A TEAM from INTI International University have completed their research project aimed at improving materials used in manufacturing through green technologies.
The purpose of the study was to replace synthetic fibres and reduce the usage of polymers in manufacturing applications – in response to Malaysia’s National Green Technology Policy, the varsity said in a press release.
The research by an academician and her five undergraduates was submitted to two ISI papers this year, namely, the International Journal of Precision Engineering and Manufacturing-Green Technology, and the Journal of Polymer Research.Looking to natural resources that are closer to home, Assoc Prof Dr Tezara Cionita studied the effects of pure or hybrid jute and ramie as potential reinforcements for polymer composites.
The Faculty of Engineering and Quantity Surveying lecturer said one of the challenges in manufacturing is that the materials used are often synthetic.
“They produce significant pollutants upon manufacture. As breaking down naturally is almost impossible, these materials lead to increase in landfills and long-term environmental pollution.
“As we progress as a species, so too must improve our practices and how we use resources, ” she said.
According to Tezara, jute and ramie are popular natural fibres for composite reinforcement for thermoplastic or thermosetting matrix polymers.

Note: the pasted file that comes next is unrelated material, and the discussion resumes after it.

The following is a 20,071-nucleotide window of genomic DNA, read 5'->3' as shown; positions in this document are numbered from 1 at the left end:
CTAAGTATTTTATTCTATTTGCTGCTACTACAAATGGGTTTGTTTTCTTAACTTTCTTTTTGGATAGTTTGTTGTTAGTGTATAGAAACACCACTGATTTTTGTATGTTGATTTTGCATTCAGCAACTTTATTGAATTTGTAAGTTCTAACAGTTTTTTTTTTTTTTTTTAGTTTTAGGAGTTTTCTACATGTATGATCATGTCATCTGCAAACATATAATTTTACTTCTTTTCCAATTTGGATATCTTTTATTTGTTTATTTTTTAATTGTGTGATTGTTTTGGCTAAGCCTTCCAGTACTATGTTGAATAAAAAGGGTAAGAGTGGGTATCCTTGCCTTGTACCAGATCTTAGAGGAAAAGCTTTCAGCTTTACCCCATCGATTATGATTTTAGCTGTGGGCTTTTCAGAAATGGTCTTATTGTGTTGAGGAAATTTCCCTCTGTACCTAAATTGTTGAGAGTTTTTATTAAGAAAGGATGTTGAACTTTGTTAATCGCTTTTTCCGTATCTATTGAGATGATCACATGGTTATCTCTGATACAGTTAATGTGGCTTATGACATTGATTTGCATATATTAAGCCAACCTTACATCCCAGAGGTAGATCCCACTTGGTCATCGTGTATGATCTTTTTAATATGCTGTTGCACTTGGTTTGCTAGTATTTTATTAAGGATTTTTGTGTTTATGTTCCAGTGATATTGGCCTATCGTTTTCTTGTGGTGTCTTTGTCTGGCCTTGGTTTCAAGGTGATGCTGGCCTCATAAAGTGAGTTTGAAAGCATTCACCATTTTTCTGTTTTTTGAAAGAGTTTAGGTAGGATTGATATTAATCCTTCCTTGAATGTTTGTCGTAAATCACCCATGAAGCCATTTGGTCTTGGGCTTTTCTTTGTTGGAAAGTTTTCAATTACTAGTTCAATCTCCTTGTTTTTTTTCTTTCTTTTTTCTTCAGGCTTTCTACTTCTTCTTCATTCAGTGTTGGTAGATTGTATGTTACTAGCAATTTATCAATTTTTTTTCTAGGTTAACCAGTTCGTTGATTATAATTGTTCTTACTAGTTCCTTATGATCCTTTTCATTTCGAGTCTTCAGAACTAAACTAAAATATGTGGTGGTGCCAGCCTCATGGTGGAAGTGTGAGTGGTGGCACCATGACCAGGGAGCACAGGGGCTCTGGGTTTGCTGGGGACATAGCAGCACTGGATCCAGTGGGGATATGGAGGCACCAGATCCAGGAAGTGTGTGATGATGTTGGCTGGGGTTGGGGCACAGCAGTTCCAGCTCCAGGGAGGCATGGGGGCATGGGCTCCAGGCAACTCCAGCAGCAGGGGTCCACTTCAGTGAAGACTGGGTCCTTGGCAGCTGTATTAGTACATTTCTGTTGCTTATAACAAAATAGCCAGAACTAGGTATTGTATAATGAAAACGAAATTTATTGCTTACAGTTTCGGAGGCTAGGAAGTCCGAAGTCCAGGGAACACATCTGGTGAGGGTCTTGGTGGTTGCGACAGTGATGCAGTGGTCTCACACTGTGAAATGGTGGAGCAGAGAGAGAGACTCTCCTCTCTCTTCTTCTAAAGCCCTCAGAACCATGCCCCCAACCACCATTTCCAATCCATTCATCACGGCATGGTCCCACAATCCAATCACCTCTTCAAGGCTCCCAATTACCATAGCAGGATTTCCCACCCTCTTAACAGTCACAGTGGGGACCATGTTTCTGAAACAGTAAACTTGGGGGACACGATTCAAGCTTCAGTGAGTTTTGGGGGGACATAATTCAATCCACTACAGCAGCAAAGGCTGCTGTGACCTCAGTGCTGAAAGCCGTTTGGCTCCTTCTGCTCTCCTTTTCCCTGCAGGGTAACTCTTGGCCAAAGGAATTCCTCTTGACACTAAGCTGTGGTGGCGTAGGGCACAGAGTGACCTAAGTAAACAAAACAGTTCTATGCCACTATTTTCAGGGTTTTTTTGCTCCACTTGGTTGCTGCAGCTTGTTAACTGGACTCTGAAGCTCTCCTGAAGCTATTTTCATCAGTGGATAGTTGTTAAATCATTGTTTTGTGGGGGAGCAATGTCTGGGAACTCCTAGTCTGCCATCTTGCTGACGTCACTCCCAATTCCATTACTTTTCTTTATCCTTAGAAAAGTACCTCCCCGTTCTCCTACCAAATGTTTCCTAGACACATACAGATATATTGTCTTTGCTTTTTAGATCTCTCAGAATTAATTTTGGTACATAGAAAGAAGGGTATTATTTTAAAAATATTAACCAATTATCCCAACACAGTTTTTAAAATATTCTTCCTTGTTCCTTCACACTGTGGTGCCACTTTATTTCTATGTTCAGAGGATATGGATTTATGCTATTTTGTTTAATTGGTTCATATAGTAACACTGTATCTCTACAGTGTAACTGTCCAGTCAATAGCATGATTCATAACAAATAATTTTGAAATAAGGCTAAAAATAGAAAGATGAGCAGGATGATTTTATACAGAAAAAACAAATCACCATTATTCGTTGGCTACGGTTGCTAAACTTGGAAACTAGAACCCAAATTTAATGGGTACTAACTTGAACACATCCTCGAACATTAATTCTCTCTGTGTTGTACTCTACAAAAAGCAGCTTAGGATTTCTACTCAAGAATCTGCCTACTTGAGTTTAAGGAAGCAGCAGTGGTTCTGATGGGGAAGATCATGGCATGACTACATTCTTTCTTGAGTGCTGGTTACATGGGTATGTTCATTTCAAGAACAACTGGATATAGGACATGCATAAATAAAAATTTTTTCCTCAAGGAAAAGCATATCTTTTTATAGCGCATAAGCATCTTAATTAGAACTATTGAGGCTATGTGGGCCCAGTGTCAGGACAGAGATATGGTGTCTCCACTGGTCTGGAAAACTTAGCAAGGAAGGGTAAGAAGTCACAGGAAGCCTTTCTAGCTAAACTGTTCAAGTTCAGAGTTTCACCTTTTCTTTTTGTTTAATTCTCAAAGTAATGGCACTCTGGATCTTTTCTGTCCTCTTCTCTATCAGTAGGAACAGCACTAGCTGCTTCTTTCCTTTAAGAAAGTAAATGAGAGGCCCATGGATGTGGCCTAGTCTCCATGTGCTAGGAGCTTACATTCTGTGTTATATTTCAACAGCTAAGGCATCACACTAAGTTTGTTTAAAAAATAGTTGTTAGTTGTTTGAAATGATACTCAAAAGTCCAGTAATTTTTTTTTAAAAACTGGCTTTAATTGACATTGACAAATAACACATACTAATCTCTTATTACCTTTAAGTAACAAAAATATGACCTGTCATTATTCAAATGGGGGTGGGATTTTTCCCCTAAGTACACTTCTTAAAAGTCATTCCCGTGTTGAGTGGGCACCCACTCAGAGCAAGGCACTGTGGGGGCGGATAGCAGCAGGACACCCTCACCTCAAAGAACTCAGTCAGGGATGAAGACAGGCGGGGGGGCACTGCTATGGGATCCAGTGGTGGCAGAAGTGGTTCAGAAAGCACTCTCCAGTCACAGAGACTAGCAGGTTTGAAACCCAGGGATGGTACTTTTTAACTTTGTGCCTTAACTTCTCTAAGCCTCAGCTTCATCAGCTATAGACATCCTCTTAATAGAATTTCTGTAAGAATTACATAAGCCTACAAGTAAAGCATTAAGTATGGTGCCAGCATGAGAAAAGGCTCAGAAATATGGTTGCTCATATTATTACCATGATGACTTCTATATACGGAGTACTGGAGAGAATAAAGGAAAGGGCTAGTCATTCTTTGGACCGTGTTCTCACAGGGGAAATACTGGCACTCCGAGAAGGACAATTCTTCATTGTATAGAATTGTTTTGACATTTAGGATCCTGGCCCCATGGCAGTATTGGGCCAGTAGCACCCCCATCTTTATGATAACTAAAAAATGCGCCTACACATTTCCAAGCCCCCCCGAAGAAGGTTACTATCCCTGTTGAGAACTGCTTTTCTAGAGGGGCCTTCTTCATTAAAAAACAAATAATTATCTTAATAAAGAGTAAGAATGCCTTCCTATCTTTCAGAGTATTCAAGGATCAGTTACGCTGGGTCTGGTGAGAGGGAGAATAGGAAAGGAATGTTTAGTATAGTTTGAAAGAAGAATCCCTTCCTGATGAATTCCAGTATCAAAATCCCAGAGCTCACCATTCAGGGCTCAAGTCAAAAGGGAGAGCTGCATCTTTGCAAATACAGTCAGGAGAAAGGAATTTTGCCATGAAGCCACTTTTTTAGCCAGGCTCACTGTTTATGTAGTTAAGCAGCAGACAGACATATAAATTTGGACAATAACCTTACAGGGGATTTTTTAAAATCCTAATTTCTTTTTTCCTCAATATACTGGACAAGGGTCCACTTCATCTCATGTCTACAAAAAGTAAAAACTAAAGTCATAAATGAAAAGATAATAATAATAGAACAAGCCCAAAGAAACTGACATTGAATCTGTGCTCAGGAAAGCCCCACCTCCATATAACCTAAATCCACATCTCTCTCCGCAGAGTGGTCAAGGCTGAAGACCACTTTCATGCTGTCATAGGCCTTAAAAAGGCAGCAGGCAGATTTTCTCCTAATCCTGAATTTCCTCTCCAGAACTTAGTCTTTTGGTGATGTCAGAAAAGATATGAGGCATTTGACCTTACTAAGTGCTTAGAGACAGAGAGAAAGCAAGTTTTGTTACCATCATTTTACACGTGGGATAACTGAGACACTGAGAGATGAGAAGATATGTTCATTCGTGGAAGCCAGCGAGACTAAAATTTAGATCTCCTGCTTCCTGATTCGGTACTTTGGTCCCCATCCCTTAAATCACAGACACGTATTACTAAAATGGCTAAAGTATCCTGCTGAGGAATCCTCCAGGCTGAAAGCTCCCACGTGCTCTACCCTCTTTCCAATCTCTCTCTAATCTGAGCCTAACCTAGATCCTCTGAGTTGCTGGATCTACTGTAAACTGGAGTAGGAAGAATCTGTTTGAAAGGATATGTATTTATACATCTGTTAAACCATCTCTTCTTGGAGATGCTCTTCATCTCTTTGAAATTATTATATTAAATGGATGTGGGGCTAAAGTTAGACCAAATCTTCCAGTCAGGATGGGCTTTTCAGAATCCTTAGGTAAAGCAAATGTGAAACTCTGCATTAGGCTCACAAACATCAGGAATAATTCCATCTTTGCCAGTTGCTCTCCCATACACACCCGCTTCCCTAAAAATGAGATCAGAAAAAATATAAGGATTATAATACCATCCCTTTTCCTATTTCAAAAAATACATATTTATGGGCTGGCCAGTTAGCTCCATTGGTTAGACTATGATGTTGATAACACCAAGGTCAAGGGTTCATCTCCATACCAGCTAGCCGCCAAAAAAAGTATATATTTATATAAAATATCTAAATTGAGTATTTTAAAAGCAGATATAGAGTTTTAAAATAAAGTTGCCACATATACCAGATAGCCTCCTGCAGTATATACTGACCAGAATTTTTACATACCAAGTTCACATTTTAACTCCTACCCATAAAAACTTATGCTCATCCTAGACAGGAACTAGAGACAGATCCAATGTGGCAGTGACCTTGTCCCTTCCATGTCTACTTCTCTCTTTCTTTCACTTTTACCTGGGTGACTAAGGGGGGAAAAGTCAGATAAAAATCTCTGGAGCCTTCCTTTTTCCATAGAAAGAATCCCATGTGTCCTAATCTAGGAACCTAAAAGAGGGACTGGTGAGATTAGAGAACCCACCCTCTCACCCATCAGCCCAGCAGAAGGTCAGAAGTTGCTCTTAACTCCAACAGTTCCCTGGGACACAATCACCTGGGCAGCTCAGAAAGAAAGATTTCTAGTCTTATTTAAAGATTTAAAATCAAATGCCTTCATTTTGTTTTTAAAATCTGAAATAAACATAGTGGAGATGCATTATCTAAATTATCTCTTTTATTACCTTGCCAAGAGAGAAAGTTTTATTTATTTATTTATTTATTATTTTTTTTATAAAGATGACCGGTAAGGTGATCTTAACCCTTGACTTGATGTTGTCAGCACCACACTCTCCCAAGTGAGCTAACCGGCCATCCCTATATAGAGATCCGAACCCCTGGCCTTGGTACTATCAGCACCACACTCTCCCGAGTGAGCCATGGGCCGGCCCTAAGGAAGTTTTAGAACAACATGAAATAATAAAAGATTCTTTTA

“They generate a diverse range of results as they are non-abrasive, low density, and possess good mechanical properties including tensile and flexural strength.
“Jute and ramie are also biodegradable, renewable, and economical – making it easier for these materials to break down and minimise long-term environmental impact, ” she explained.
As natural fibres have greater limitations than synthetic materials, Tezara, who received a seed grant from INTI International University for the project, said the team’s focus was to study how reinforced single or hybrid composite laminates differ, and how hybrid composites that comprise two or more natural fibres, instead of a single composite, would enhance the structures’ mechanical properties.
“Stacking sequences, fibre orientations and alkali treatment were among the test parameters conducted as part of the study.
“We hope the findings from this study will increase interest in natural fibres and lead to the development of better composites leveraging on the latest technologies.
“This is one of the ways through which manufacturing can move towards greener resources and, in the long term, improve the sustainability of these processes, ” Tezara shared.
She added that she was grateful the project was completed before the movement control order was announced, as the students needed both the lab and workshop facility to conduct their research.
With close to 22 years of experience in the field of mechanical engineering, Tezara has supervised 70 undergraduates in numerous research projects.
The accomplished researcher has produced over 35 publications with an H-Index of eight in citation database Scopus, focusing on the areas of indoor air quality, environmental safety and health, natural fibre composites, and polymer materials.
On her next project, Tezara said she plans to study the utilisation of the hybrid woven jute-ramie reinforced unsaturated polyester composite as an alternative to synthetic materials for personal protective equipment, particularly in bicycling applications.